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Title: Astronomical random numbers for quantum foundations experiments

Abstract

Photons from distant astronomical sources can be used as a classical source of randomness to improve fundamental tests of quantum nonlocality, wave-particle duality, and local realism through Bell's inequality and delayed-choice quantum eraser tests inspired by Wheeler's cosmic-scale Mach-Zehnder interferometer gedanken experiment. Such sources of random numbers may also be useful for information-theoretic applications such as key distribution for quantum cryptography. Building on the design of an astronomical random number generator developed for the recent cosmic Bell experiment, in this paper we report on the design and characterization of a device that, with 20-nanosecond latency, outputs a bit based on whether the wavelength of an incoming photon is greater than or less than 700 nm. Using the one-meter telescope at the Jet Propulsion Laboratory Table Mountain Observatory, we generated random bits from astronomical photons in both color channels from 50 stars of varying color and magnitude, and from 12 quasars with redshifts up to z = 3.9 . With stars, we achieved bit rates of ~ 1 × 10 6 Hz / m 2 , limited by saturation of our single-photon detectors, and with quasars of magnitudes between 12.9 and 16, we achieved rates between ~ 10 2 and 2 × 10 3 Hz / m 2 . For bright quasars, the resulting bitstreams exhibit sufficiently low amounts of statistical predictability as quantified by the mutual information. In addition, a sufficiently high fraction of bits generated are of true astronomical origin in order to address both the locality and freedom-of-choice loopholes when used to set the measurement settings in a test of the Bell-CHSH inequality.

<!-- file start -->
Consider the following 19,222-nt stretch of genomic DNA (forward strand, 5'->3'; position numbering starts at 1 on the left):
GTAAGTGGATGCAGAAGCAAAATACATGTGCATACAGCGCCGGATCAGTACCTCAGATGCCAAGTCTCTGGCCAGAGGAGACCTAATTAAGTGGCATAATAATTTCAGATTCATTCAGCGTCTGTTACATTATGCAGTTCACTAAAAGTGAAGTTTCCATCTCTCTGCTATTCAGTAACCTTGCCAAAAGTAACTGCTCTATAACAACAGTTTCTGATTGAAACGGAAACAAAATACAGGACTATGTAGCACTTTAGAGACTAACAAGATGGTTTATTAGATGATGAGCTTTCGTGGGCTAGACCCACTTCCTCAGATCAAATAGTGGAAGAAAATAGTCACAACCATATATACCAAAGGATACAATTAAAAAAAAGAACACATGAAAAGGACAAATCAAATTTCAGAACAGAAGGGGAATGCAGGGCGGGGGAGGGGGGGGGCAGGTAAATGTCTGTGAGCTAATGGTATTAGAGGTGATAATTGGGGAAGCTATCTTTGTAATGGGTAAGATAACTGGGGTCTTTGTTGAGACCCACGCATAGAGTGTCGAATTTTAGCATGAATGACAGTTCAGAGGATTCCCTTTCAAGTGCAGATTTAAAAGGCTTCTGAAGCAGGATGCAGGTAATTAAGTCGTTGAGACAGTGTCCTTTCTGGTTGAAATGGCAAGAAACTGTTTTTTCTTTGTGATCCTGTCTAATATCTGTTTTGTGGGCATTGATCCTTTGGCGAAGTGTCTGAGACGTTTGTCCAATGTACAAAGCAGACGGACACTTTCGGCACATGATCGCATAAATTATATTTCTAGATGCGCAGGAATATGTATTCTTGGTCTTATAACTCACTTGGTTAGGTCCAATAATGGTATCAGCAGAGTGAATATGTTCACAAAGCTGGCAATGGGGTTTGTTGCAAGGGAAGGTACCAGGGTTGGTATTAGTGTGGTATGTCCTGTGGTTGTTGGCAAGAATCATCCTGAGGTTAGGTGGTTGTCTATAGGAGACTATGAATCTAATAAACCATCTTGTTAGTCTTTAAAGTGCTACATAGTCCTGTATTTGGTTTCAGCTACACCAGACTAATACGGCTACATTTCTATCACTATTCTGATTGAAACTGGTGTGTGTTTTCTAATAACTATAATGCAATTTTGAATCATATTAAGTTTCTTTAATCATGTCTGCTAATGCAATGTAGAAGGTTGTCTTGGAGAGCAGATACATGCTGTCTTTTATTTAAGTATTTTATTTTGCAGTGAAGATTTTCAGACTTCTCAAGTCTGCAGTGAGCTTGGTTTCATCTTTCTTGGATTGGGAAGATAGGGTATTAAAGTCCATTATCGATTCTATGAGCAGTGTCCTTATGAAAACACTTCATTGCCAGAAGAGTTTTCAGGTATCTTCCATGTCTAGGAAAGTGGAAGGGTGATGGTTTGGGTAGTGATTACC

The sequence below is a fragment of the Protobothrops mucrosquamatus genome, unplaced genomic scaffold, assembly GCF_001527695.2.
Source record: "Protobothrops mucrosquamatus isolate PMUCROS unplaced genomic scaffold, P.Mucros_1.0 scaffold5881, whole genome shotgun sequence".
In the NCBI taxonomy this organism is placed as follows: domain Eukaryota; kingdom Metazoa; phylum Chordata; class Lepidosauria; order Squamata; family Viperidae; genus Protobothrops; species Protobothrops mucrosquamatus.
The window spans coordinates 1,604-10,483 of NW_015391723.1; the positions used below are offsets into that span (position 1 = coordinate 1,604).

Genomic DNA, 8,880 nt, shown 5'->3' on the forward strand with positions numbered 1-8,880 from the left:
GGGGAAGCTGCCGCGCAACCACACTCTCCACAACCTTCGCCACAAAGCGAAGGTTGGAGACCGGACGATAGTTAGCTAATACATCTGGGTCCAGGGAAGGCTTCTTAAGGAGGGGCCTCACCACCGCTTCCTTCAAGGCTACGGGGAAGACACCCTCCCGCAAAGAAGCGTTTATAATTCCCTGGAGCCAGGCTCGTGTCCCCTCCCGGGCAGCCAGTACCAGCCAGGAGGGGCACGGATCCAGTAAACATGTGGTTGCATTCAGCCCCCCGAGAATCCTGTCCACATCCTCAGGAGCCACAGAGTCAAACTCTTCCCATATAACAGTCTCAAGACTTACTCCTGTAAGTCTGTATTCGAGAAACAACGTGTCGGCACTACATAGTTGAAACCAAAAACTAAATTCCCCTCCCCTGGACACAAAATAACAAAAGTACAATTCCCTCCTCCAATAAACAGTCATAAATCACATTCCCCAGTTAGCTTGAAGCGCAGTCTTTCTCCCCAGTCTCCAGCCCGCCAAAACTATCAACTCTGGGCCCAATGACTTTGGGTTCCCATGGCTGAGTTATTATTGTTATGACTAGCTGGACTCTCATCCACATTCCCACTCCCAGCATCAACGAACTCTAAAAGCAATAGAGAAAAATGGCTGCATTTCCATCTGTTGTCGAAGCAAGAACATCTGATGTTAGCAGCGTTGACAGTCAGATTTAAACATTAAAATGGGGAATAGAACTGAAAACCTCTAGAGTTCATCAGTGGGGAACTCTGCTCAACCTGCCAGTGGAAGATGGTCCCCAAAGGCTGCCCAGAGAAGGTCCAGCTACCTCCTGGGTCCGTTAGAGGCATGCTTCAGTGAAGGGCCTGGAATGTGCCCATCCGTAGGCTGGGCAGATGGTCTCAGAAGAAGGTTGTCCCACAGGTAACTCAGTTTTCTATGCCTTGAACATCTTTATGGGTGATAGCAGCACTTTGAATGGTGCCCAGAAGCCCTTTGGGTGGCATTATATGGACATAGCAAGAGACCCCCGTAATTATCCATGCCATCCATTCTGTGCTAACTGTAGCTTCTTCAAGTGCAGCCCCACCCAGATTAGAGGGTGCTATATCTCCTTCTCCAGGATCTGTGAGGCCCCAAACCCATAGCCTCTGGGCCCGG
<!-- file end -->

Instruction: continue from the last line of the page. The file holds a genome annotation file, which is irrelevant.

Authors:
; ; ; ; ;
Publication Date:
Research Org.:
Massachusetts Inst. of Technology (MIT), Cambridge, MA (United States); California Inst. of Technology (CalTech), Pasadena, CA (United States)
Sponsoring Org.:
USDOE Office of Science (SC), High Energy Physics (HEP) (SC-25); National Aeronautic and Space Administration (NASA); National Science Foundation (NSF)
OSTI Identifier:
1434398
Alternate Identifier(s):
OSTI ID: 1503823
Grant/Contract Number:  
SC0012567; PHY-1541160
Resource Type:
Published Article
Journal Name:
Physical Review A
Additional Journal Information:
Journal Name: Physical Review A Journal Volume: 97 Journal Issue: 4; Journal ID: ISSN 2469-9926
Publisher:
American Physical Society
Country of Publication:
United States
Language:
English
Subject:
79 ASTRONOMY AND ASTROPHYSICS; 71 CLASSICAL AND QUANTUM MECHANICS, GENERAL PHYSICS; quantum nonlocality; electromagnetic radiation astronomy

Citation Formats

Leung, Calvin, Brown, Amy, Nguyen, Hien, Friedman, Andrew S., Kaiser, David I., and Gallicchio, Jason. Astronomical random numbers for quantum foundations experiments. United States: N. p., 2018. Web. doi:10.1103/PhysRevA.97.042120.